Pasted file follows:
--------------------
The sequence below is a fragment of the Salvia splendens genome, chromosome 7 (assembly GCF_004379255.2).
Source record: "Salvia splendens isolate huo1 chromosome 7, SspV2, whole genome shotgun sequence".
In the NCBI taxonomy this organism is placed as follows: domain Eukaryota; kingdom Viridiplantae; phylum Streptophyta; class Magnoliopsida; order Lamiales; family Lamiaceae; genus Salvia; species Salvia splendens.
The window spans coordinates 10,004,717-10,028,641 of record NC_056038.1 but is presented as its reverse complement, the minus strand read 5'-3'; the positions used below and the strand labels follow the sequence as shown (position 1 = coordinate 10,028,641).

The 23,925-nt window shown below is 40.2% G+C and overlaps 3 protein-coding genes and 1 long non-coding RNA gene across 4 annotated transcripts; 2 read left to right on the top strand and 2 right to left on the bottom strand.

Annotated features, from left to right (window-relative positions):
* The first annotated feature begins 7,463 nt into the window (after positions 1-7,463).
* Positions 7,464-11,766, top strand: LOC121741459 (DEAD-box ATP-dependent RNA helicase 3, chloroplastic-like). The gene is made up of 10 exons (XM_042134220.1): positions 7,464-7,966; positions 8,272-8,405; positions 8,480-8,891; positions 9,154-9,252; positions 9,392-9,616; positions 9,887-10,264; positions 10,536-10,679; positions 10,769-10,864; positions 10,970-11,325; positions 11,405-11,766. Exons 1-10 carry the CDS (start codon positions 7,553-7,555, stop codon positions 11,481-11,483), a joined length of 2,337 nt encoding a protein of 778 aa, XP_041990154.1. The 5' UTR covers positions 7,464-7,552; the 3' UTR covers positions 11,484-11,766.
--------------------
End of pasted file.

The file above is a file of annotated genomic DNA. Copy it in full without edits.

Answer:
The sequence below is a fragment of the Salvia splendens genome, chromosome 7 (assembly GCF_004379255.2).
Source record: "Salvia splendens isolate huo1 chromosome 7, SspV2, whole genome shotgun sequence".
In the NCBI taxonomy this organism is placed as follows: domain Eukaryota; kingdom Viridiplantae; phylum Streptophyta; class Magnoliopsida; order Lamiales; family Lamiaceae; genus Salvia; species Salvia splendens.
The window spans coordinates 10,004,717-10,028,641 of record NC_056038.1 but is presented as its reverse complement, the minus strand read 5'-3'; the positions used below and the strand labels follow the sequence as shown (position 1 = coordinate 10,028,641).

The 23,925-nt window shown below is 40.2% G+C and overlaps 3 protein-coding genes and 1 long non-coding RNA gene across 4 annotated transcripts; 2 read left to right on the top strand and 2 right to left on the bottom strand.

Annotated features, from left to right (window-relative positions):
* The first annotated feature begins 7,463 nt into the window (after positions 1-7,463).
* Positions 7,464-11,766, top strand: LOC121741459 (DEAD-box ATP-dependent RNA helicase 3, chloroplastic-like). The gene is made up of 10 exons (XM_042134220.1): positions 7,464-7,966; positions 8,272-8,405; positions 8,480-8,891; positions 9,154-9,252; positions 9,392-9,616; positions 9,887-10,264; positions 10,536-10,679; positions 10,769-10,864; positions 10,970-11,325; positions 11,405-11,766. Exons 1-10 carry the CDS (start codon positions 7,553-7,555, stop codon positions 11,481-11,483), a joined length of 2,337 nt encoding a protein of 778 aa, XP_041990154.1. The 5' UTR covers positions 7,464-7,552; the 3' UTR covers positions 11,484-11,766.